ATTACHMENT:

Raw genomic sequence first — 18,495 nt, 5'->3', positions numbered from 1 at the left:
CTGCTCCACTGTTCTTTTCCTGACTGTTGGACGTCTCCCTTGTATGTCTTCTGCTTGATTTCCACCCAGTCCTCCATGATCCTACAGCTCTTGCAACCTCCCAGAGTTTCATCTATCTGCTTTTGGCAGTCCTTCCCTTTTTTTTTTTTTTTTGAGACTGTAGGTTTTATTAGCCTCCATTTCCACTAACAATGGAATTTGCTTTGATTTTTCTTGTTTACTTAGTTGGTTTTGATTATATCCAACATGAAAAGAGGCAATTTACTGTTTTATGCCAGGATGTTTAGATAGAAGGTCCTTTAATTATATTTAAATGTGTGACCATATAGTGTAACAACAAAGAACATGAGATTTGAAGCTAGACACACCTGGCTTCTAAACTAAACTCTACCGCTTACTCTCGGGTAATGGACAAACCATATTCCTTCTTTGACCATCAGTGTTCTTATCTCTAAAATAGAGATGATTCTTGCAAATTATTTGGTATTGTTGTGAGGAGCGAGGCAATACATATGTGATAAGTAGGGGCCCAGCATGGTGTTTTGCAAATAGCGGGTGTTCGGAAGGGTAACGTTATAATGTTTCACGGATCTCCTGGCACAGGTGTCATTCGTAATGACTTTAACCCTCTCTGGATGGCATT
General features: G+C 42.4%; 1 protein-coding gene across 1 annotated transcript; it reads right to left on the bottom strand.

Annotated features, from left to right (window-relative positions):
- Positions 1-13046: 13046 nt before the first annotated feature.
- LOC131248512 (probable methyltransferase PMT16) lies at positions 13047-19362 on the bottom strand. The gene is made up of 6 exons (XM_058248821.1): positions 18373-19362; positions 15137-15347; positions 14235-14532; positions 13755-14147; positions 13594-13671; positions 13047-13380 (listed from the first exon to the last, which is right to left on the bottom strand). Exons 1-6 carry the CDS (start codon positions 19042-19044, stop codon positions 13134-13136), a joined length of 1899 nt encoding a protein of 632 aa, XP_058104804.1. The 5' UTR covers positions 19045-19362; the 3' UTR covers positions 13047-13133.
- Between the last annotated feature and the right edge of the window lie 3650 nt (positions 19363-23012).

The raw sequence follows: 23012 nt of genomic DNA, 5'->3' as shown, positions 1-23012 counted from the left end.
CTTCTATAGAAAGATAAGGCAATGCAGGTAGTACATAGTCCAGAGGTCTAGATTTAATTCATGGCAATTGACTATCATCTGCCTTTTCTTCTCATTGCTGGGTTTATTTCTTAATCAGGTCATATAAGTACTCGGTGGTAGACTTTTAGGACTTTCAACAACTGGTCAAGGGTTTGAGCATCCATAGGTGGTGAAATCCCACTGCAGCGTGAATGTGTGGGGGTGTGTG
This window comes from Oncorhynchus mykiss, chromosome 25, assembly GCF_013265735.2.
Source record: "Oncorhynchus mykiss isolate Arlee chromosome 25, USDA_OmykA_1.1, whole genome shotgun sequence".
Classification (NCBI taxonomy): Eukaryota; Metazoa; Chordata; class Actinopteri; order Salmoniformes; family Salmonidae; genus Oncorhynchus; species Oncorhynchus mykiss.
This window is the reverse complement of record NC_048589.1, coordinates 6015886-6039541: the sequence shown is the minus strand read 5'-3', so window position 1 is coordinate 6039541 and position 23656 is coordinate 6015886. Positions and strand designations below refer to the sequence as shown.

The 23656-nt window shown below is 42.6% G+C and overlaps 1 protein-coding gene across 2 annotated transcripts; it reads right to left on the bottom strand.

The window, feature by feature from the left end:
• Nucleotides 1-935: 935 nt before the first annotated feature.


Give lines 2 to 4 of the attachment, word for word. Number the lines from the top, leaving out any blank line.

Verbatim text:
CTGCTCCACTGTTCTTTTCCTGACTGTTGGACGTCTCCCTTGTATGTCTTCTGCTTGATTTCCACCCAGTCCTCCATGATCCTACAGCTCTTGCAACCTCCCAGAGTTTCATCTATCTGCTTTTGGCAGTCCTTCCCTTTTTTTTTTTTTTTTGAGACTGTAGGTTTTATTAGCCTCCATTTCCACTAACAATGGAATTTGCTTTGATTTTTCTTGTTTACTTAGTTGGTTTTGATTATATCCAACATGAAAAGAGGCAATTTACTGTTTTATGCCAGGATGTTTAGATAGAAGGTCCTTTAATTATATTTAAATGTGTGACCATATAGTGTAACAACAAAGAACATGAGATTTGAAGCTAGACACACCTGGCTTCTAAACTAAACTCTACCGCTTACTCTCGGGTAATGGACAAACCATATTCCTTCTTTGACCATCAGTGTTCTTATCTCTAAAATAGAGATGATTCTTGCAAATTATTTGGTATTGTTGTGAGGAGCGAGGCAATACATATGTGATAAGTAGGGGCCCAGCATGGTGTTTTGCAAATAGCGGGTGTTCGGAAGGGTAACGTTATAATGTTTCACGGATCTCCTGGCACAGGTGTCATTCGTAATGACTTTAACCCTCTCTGGATGGCATT
General features: G+C 42.4%; 1 protein-coding gene across 1 annotated transcript; it reads right to left on the bottom strand.

Annotated features, from left to right (window-relative positions):